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Aden - Yemen Highlights:
Al Airdrus Mosque, National Museum, cisterns of Tawila
Over 3,000 years of history have left Yemen with a unique cultural heritage. Today, Yemen is the only multi-party democracy in the Arabian Peninsula. The smallest part of what was South Yemen's six provinces, or governates, is Aden, with a capital of the same name. This ancient town, lying on the north coast of the Gulf of Aden, was built upon a former volcano. Its shoreline is cut by enormous craters making a good natural harbour. Aden is divided into three areas: Crater, the old commercial quarter; At-Tawahi, the business section; and Ma'allah, the native harbour area. There are a number of interesting sights to see in Aden, including the 1st century cisterns of Tawila, an 8th and a 14th century mosque, and several small museums.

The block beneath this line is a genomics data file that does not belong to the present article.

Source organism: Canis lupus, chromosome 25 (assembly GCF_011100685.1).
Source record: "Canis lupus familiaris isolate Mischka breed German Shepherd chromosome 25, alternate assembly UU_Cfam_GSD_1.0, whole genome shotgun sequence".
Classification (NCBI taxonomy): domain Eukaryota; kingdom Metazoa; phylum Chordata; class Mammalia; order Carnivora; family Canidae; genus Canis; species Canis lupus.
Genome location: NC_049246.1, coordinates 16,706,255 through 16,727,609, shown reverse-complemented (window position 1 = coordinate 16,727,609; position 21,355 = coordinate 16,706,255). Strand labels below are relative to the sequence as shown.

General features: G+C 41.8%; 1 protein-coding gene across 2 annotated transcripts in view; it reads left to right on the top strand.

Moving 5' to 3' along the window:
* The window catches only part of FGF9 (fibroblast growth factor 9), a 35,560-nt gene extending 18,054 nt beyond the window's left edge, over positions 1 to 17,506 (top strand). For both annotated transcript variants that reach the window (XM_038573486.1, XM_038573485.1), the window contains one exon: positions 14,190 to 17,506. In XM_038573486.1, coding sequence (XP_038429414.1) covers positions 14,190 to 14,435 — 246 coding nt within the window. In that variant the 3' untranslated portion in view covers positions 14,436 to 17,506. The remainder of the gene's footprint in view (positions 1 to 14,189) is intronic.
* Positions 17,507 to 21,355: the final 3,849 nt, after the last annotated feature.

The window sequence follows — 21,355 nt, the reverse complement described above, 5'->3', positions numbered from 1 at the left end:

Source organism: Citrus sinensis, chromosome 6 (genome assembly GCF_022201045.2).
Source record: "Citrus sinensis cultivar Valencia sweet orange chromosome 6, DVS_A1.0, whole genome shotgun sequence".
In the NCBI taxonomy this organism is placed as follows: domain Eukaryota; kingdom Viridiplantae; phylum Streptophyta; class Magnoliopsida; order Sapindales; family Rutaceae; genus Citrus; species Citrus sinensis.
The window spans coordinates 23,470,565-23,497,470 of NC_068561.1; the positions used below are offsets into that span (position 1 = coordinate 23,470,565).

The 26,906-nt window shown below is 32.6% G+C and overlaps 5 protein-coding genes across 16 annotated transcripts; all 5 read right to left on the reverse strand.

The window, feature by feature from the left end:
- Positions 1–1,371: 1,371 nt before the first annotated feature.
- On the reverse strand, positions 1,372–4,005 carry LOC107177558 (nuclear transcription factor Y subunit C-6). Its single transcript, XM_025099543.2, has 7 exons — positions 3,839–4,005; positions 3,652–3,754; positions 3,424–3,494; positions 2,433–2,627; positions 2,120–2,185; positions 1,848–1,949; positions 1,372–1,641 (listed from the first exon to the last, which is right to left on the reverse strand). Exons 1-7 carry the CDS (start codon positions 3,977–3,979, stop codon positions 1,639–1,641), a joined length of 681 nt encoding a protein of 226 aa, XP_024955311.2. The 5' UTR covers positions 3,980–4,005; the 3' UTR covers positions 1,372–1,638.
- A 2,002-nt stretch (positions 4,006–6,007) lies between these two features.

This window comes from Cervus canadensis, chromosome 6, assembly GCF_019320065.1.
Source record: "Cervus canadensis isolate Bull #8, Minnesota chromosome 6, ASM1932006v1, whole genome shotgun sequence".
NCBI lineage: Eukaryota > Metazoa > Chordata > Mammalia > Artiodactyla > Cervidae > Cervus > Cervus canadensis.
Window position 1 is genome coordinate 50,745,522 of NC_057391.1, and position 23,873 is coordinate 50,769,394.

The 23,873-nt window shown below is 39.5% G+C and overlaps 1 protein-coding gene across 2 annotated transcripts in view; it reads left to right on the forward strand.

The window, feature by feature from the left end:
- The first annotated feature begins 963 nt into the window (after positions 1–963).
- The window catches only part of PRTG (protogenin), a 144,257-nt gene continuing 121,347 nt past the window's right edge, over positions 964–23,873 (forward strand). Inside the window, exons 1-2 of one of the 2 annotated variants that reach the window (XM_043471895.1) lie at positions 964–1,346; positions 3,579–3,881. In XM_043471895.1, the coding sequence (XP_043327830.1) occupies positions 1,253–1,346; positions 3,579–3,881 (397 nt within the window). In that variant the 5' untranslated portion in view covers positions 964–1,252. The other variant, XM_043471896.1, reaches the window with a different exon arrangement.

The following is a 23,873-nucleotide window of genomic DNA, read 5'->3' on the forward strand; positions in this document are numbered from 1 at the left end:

Founded as a terminus of the spice road of western Arabia, Aden came under Arab and Turkish control over the centuries. British interest in Aden as a strategic base started from Napoleon's conquest of Egypt and the threat to Britain's communications with India. The British established a garrison in Aden from 1800 and it became a permanent British stronghold and coaling facility for the shipping. Opposition to British presence led to a revolution in 1962 and the National Liberation Front overthrew the British backed Royalists, but the emergence of the Arab-Israeli War of 1967 delayed independence until 1970. But Yemen was divided by political and ethnic conflicts and the country split into two - North and South Yemen. It was not until 1990 when a reconciliation was reached and they reunited.

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